Now, thanks to this study and other numerous studies conducted by the Central Drug Institute (CDRI) in Lucknow, India, it is being introduced to the rest of the world and tested by scientists outside of India, who have found that Bacopa:
- Increases mental agility and alertness
- Improves memory
- Increases ability to learn new information and skills
- Calms the mind, while promoting relaxation
- Improves academic performance
- Helps concentration and focus
Increases intelligence in healthy adults, while reducing anxiety
In an Australian double-blind study, researchers gave 46 healthy adults either 300mg. of Bacopa or a placebo. After 12 weeks, the group that took Bacopa had a 13 percent improvement in learning and memory rates. But the most striking result was the significant reduction in anxiety in those who received Bacopa.6
How it works
According to scientists at the CDRI, a number of compounds have been identified in Bacopa, including bacosides A and B, two chemicals that improve the transmission of impulses between nerve cells in the brain. These bacosides regenerate synapses and repair damaged neurons, making it easier to learn and remember new information. Bacopa also increases serotonin levels, a neurotransmitter that promotes relaxation.7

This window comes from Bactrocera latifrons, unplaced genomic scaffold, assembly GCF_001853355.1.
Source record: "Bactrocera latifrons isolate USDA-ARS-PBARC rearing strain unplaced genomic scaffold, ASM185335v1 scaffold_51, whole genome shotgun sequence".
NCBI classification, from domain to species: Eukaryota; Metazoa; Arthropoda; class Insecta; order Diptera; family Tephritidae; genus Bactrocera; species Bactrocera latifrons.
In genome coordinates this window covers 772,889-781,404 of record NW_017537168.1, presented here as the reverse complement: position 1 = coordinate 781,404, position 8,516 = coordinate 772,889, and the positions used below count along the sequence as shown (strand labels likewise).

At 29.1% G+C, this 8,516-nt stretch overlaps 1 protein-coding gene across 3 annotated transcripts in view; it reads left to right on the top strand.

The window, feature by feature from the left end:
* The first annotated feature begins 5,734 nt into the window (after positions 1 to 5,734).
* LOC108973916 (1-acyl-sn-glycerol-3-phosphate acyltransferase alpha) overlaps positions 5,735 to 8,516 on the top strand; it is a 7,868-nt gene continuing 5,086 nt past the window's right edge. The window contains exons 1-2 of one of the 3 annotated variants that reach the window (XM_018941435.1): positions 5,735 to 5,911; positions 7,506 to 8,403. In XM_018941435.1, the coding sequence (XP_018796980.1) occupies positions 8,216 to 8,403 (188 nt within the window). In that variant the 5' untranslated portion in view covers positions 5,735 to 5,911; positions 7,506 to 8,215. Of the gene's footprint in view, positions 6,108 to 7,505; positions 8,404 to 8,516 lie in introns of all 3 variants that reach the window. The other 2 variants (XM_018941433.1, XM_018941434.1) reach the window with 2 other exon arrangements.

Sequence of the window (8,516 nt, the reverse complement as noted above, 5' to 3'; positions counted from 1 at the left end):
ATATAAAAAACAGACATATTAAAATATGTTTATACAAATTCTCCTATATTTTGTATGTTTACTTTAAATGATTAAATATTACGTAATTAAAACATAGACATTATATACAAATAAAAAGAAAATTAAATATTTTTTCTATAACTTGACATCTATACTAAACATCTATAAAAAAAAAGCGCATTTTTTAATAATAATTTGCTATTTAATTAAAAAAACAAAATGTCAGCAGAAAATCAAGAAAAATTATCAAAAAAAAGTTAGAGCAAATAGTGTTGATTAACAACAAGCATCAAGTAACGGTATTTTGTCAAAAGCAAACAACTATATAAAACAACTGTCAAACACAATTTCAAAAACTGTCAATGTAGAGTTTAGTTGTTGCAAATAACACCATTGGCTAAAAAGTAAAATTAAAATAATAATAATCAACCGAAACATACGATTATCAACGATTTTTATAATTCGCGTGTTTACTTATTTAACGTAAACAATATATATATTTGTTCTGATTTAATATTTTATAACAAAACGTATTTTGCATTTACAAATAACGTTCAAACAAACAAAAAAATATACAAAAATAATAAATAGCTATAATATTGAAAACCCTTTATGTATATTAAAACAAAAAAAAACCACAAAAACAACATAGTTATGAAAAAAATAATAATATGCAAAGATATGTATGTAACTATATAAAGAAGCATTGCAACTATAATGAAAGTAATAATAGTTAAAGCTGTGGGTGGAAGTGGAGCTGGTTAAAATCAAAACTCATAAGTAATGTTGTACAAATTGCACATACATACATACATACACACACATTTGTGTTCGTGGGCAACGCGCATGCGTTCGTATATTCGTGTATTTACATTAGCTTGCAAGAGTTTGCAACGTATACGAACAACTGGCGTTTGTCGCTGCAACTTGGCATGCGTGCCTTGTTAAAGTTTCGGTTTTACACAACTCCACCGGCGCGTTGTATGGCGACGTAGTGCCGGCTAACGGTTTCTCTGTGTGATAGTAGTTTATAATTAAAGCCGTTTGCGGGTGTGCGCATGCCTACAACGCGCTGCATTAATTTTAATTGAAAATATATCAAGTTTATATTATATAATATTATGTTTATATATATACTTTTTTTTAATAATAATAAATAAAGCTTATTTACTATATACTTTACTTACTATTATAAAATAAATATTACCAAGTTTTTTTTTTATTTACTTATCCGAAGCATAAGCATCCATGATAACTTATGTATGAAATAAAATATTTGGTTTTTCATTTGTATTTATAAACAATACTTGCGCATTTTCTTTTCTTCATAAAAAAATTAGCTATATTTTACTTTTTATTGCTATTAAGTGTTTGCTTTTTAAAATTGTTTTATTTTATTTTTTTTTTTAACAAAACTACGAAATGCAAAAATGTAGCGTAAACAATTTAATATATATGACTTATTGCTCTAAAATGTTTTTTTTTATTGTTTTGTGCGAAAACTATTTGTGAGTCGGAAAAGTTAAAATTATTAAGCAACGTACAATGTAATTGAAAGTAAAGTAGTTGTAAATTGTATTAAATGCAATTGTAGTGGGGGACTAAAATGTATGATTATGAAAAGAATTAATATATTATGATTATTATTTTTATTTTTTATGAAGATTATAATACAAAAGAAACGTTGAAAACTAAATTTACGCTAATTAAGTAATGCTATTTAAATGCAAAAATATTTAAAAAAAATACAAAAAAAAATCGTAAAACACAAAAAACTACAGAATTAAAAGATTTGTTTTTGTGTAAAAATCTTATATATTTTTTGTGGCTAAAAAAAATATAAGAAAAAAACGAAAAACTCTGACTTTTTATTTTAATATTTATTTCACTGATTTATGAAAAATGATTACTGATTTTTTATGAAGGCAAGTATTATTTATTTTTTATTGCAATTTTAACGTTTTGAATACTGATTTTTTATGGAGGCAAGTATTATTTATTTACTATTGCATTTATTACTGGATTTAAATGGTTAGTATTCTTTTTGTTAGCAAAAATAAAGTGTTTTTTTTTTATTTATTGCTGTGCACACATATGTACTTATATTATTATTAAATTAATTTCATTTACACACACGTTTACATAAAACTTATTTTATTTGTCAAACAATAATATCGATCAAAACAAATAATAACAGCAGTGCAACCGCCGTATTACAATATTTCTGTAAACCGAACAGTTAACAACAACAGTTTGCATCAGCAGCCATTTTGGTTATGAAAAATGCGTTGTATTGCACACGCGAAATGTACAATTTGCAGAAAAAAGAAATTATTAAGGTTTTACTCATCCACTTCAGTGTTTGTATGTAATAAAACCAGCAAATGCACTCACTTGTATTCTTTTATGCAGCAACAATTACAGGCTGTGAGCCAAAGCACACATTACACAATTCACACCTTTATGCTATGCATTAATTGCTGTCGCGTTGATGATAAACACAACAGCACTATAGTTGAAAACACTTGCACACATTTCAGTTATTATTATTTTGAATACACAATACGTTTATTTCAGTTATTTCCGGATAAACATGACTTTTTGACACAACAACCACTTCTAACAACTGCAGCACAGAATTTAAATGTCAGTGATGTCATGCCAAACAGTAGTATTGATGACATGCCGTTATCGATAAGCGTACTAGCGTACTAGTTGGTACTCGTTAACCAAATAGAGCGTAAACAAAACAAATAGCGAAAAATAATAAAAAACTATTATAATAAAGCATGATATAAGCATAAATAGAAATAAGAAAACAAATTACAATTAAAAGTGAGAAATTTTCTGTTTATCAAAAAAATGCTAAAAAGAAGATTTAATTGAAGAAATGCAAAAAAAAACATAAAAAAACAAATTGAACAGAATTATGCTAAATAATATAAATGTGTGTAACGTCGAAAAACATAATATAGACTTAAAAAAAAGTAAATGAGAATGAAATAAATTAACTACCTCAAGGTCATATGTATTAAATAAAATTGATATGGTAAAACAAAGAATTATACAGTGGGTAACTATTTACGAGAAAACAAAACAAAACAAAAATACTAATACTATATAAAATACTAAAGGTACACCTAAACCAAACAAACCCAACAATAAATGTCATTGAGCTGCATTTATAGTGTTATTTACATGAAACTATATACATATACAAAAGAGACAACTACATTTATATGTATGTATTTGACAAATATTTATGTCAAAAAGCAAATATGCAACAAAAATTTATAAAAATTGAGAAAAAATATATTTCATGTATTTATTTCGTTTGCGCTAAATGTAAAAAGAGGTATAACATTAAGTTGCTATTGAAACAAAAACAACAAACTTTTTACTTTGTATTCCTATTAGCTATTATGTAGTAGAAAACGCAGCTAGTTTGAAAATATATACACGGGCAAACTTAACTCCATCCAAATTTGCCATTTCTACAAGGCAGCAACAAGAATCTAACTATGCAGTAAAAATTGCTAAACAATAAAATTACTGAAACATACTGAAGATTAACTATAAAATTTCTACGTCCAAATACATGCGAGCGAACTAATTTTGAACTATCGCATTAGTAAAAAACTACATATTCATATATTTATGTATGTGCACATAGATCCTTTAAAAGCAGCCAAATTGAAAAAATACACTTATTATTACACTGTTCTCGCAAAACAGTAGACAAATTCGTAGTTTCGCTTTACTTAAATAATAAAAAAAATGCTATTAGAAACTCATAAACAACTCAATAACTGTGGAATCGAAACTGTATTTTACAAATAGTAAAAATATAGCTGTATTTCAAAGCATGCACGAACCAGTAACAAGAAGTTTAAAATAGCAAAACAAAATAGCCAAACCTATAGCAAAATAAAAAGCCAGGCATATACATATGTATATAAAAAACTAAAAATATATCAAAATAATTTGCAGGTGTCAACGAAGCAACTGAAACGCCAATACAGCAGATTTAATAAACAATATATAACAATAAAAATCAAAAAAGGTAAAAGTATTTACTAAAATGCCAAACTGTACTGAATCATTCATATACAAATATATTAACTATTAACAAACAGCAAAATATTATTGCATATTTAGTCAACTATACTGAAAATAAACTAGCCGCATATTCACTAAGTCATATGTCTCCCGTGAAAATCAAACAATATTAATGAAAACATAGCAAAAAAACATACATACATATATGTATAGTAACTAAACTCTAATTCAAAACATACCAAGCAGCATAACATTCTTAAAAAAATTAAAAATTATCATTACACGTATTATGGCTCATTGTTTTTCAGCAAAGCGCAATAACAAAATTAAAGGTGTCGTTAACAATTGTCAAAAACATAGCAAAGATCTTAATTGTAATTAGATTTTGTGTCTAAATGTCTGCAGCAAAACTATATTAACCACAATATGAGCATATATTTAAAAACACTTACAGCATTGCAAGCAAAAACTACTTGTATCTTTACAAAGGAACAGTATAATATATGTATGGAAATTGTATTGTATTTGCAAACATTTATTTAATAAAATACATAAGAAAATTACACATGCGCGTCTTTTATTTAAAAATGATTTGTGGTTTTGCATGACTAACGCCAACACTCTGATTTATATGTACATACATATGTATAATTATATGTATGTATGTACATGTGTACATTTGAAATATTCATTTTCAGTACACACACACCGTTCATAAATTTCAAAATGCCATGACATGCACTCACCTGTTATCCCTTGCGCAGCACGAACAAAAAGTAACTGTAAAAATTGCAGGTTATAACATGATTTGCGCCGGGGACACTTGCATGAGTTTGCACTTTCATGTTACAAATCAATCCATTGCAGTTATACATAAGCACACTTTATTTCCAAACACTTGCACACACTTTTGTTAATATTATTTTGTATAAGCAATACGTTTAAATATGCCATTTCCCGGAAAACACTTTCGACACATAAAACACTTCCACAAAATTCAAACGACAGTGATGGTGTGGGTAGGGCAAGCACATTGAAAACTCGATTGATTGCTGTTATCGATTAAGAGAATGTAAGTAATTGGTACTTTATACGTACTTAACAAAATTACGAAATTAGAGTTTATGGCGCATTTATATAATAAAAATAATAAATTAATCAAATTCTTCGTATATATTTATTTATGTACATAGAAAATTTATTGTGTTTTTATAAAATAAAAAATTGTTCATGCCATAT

Additionally, a recent study at the University of Catania, Italy found that Bacopa’s antioxidants have a protective effect on human DNA fibroblasts (connective tissue cells), suggesting that this Ayurvedic herb may be useful in the treatment of diseases in which free radicals play a key role.8
Bacopa has been shown to improve short and long-term memory. A rodent study compared the effects of Bacopa and deprenyl, a Parkinson’s disease drug that has been shown to extend lifespan and enhance antioxidant enzymes in the brain. Amazingly, Bacopa increased antioxidant activity in all parts of the brain, including the hippocampus, (memory-storing region of the brain), unlike deprenyl, which increased activity in the frontal regions of the brain, but not the hippocampus.9 Because the ability of deprenyl to enhance our natural antioxidant enzymes is believed to be the reason deprenyl slows brain aging and extends lifespan, Bacopa may be a natural way to not only protect our brains, but also to extend our lifespan.